Prime Minister Narendra Modi on Monday announced that India would revert to a system of centralised procurement of vaccines against COVID-19, with free vaccines to be provided for the 18-44 age group as well and with 25% of procurement kept open for the private sector. This system will be operationalised by June 21.
Announcing the decision during a televised broadcast to the nation, Mr. Modi said many chief ministers had “come forward with a demand for reconsideration of the vaccination strategy and for bringing back the system in place before May 1 .” He announced a cap of ₹150 on the amount private hospitals can charge over the cost of purchase of the vaccine from the manufacturer.
He also announced the extension of the free ration distribution scheme for 80 crore beneficiaries under the Pradhan Mantri Garib Kalyan Yojana till Diwali , in November.
The Prime Minister’s announcement comes a week after the Supreme Court asked for an affidavit from the Centre on how the sum of ₹35,000 crore allocated in the Union Budget for vaccines has been spent so far. The Court sought to know why these funds cannot be used for giving free vaccination for those in the age group of 18 to 44 years, observing that the Centre’s policy of not providing free vaccines to this particular age group was prima facie “arbitrary and irrational.” The affidavit is due on June 15 and the next hearing is on June 30.
The Chief Minister of Odisha had written to chief ministers across the country urging a consensus on central procurement of vaccines, while Kerala Chief Minister Pinarayi Vijayan had written to chief ministers of 11 non-NDA States to unite to ask for free vaccines from the Centre.
Expressing grief at the loss of life especially during the massive second wave of the COVID-19 pandemic that has hit India, Mr. Modi said his government had dealt with the challenges of resources on a war footing to deal with a “once in a century” pandemic.
“Never in a 100 years has there been such a pandemic, and this saw an unprecedented demand for medical oxygen across the country. We pressed the government, railways, army, air force, navy and other wings into service to procure medical oxygen and other medicines required in our fight against the COVID19 pandemic,” he said.
At the receiving end of much criticism over vaccine shortages, Prime Minister Modi defended his government’s record and capacity.
“When we were first elected in 2014, we found that vaccine coverage under the universal immunisation programme was around 60% and we quickly launched ‘Mission Indradhanush’ to not only increase coverage but we added other vaccines to improve the health of our children. When COVID-19 hit, our scientists got to work to develop a vaccine to deal with the disease. Government of India set up a vaccine task force in April 2020 itself and provided logistical support, funds and other encouragement to our scientists and manufactures, with the result that by the end of the year we had two “made in India” vaccines. A situation different from before, when it would be decades before vaccines developed abroad could become available in India,” he said.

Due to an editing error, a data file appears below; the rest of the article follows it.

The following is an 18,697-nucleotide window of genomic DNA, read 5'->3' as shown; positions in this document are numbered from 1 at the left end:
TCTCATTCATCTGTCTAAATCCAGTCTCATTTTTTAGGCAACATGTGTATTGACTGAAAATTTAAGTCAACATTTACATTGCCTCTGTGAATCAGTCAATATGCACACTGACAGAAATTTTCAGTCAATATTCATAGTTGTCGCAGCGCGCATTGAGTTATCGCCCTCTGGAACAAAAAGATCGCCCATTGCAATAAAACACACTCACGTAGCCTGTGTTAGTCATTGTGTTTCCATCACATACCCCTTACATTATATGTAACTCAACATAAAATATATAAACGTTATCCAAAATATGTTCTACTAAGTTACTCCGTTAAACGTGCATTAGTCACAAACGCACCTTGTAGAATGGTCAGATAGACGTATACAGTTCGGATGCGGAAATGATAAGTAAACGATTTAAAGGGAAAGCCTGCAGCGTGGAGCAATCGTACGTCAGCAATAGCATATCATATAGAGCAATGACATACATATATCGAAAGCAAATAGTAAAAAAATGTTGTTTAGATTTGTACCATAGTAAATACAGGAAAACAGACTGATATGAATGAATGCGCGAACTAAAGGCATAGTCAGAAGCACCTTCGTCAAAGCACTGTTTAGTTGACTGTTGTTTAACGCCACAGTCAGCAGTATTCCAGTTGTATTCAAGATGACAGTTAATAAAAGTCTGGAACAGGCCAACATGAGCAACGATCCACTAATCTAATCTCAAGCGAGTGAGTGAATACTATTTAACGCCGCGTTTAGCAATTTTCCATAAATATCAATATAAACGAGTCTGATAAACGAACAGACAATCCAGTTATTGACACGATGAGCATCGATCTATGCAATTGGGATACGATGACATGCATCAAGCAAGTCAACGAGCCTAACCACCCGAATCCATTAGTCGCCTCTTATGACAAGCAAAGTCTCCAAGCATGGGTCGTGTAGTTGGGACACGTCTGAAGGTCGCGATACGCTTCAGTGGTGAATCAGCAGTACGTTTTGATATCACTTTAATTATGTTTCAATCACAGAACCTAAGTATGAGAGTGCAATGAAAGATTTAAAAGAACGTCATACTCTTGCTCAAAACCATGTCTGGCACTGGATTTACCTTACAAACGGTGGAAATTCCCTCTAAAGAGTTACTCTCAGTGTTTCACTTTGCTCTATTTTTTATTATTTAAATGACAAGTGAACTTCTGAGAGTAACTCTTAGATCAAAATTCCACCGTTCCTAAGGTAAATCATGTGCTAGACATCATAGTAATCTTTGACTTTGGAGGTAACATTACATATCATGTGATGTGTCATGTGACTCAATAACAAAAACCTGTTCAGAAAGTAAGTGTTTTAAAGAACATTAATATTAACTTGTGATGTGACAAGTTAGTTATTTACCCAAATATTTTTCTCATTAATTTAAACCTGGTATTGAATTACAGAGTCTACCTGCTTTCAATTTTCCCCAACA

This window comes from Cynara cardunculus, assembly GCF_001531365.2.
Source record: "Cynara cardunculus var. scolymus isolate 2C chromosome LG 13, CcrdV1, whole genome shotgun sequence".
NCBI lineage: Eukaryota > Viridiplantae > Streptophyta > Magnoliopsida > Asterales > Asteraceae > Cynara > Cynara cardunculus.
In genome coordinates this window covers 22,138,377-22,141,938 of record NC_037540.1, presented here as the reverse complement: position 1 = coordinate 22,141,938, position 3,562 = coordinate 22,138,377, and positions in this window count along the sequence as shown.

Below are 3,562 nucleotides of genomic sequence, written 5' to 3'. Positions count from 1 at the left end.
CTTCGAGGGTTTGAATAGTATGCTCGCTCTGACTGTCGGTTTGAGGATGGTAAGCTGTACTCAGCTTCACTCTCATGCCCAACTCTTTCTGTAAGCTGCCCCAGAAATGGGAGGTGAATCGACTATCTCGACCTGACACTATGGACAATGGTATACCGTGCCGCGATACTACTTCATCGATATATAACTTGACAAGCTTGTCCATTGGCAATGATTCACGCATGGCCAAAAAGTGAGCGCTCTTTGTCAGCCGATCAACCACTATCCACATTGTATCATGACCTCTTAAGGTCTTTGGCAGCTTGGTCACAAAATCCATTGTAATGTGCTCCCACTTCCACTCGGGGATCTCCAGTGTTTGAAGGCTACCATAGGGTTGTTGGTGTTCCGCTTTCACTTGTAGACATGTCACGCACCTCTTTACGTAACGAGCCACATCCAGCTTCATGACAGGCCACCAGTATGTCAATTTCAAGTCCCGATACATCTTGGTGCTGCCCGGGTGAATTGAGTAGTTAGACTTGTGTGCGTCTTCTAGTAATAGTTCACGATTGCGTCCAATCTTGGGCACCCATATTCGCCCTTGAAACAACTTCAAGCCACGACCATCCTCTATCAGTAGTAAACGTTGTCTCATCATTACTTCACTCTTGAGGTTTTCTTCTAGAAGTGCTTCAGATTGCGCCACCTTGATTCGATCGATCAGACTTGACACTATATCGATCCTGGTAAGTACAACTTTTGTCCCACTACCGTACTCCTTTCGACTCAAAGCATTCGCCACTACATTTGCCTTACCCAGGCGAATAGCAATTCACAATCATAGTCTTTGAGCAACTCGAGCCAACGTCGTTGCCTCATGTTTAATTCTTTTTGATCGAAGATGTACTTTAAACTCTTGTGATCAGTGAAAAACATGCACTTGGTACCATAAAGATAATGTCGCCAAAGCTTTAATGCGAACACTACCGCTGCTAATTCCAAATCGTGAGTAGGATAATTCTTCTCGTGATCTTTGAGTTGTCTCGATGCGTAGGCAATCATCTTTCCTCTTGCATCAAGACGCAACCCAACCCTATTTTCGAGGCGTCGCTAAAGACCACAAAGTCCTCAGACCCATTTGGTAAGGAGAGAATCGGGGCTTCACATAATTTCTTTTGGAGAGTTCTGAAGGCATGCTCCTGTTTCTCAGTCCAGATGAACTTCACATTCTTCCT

“We launched the vaccination drive against COVID-19 on January 16 and kept to guidelines provided by WHO and best practices of other countries. We prioritised our healthcare and frontline workers, elderly and those with comorbidities. It doesn’t bear thinking what would have happened in the second wave if our frontline workers had not been vaccinated,” Mr Modi said.
“As corona cases started declining, questions arose about the lack of choice for States and some people questioned why the Central government was deciding everything. Flexibility in lockdown and one-size-does-not-fit-all type arguments were were forwarded,” he said.
As the vaccination progressed from January 16 to April end, India’s vaccination programme was running under the Central government and people were “showing discipline in getting vaccinated when their turn came” he said.
“Amidst this demands for decentralization of vaccination were raised, decision about priority to certain age groups was raised. Many types of pressures were exerted and certain sections of the media houses ran a campaign to this effect as well,” he said. “So, we announced that from May 1, 25% of all procurement for the vaccination programme would be done by State governments. Many tried and came up against many challenges that the Centre had managed to overcome, dealing with manufacturers, pricing etc. Then a few days back many States said that a reverting to the old system was better,” he said.
“We will be reverting to the old system where the Centre can procure upto 75% of the doses of vaccines and it will provide them free to State governments, even for the age group 18-44,” he said. “Those who want to go to private facilities, that too will be allowed, as private institutions can procure 25% of vaccines from manufacturers, but there will be a cap of ₹150 per dose as service charge over the cost of the vaccine,” he said.
He expressed optimism that more vaccine candidates will be available in the country in the future, including an under development nasal vaccine. He added that trials for vaccines for children were also going on in the country. He urged people to spike rumours over vaccines and encourage as many people as possible to take the vaccine.
The battle over vaccine procurement had been raging for the last couple of months, between the Centre and the States. It is left to be seen how State governments view this reversal of policy, much of it laid at their door.